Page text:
Here’s a hot story many have missed: Cost of those 91 Episcopal Church lawsuits

Sometimes a news story drags on bit by bit, piece by piece, over the years and becomes so tedious that reporters miss the dramatic cumulative impact. It also doesn't help that long, slow-developing, nuanced religion stories have been known to turn secular editors into pillars of salt.

So it seems with the lawsuits against conservative congregations and regional dioceses that have been quitting the Episcopal Church, mostly to join the Anglican Church in North America, especially since consecration of the first openly partnered gay bishop in 2003.

The Religion Guy confesses he totally missed the eye-popping claim last year that the denomination has spent more than $40 million on lawsuits to win ownership of the dropouts’ buildings, properties, and liquid assets. If that’s anywhere near accurate it surely sets the all-time record for American schisms. And that doesn’t even count the millions come-outers have spent on lawyers. For more info, click here.

Note immediately that these elaborate data were pieced together by an obviously partisan if qualified source, “Anglican Curmudgeon” blogger A.S. Haley. He’s an attorney who specializes in church property law and represents the departing Diocese of San Joaquin in central California.  No reporter should simply accept Haley’s say-so and recycle his data unchecked. But a full accounting, working through his numbers with Episcopal officials, would make a good piece.

The legal tactics and spending have become much more aggressive in the 8 years under Katharine Jefferts Schori as Presiding Bishop.  Leaving aside Haley’s rhetoric about “a scandal of simply enormous magnitude,” such use of  donations  is fodder for debate, especially in comparison with the Evangelical Lutheran Church in America.

The ELCA suffered a larger breakaway after it approved partnered gay and lesbian clergy in 2009. But it avoids nasty publicity and legal expenses.  Any ELCA congregation can switch into the North American Lutheran Church or a similar body if parishioners hear from both sides and vote to leave by two-thirds margins at two meetings held at least 90 days apart.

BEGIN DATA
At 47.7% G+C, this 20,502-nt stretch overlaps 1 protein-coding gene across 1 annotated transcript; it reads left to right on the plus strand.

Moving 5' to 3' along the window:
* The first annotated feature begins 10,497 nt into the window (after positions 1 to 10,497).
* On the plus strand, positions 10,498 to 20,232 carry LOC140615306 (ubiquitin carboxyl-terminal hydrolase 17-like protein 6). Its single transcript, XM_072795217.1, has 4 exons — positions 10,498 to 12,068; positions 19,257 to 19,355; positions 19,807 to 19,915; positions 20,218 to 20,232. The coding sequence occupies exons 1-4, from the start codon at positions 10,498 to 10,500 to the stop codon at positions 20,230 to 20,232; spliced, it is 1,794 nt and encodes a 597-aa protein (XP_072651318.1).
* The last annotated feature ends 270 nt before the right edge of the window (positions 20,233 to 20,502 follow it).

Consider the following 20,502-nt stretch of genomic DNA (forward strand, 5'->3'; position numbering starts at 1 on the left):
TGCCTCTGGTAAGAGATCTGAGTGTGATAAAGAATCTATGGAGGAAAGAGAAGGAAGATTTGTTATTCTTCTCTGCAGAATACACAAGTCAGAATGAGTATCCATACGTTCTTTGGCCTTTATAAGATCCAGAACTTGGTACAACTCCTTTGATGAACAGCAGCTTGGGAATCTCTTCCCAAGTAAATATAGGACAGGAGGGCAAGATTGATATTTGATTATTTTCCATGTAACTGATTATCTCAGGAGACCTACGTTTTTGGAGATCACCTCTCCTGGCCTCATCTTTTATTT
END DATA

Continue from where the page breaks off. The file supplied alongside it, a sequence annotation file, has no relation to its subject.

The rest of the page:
Likewise, the quiet splits from the Christian Church (Disciples of Christ) and United Church of Christ invite little media furor because each local congregation is free to leave and keep its assets without legal threats.

On February 22, “Curmudgeon” compiled information on the 91 Episcopal property lawsuits in 20 states since 2000, with an interesting pattern. The denomination has won all but two of the 42 decisions on local congregations’ assets, either at trial or on appeal. But regional dioceses that pulled out as a whole have prevailed thus far in Illinois, South Carolina, and Texas.  Haley predicts the same with his pending case in California.  The national church did defeat one diocese, in Pennsylvania, due to what Haley brands a “very strained reading” of technicalities.
Haley explains that judges believe dioceses enjoy “freedom of association” under the Constitution’s First and Fourteenth Amendments, which includes the right to dis-associate. Thus, he contends, the Episcopal Church is spending untold millions on arguments it will “lose every time.”
Media calendar: What will happen at the denomination’s General Convention June 25 – July 3 in Salt Lake City? Haley is confident the $40 million matter will “be swept under the rug” without serious floor discussion or adequate detail in the next budget. The convention will also decide whether to drop church law’s definition of marriage as “a lifelong union of husband and wife,” and elect a successor to the retiring U.S. Presiding Bishop Jefferts Schori  (official nominees will be announced in early May).   

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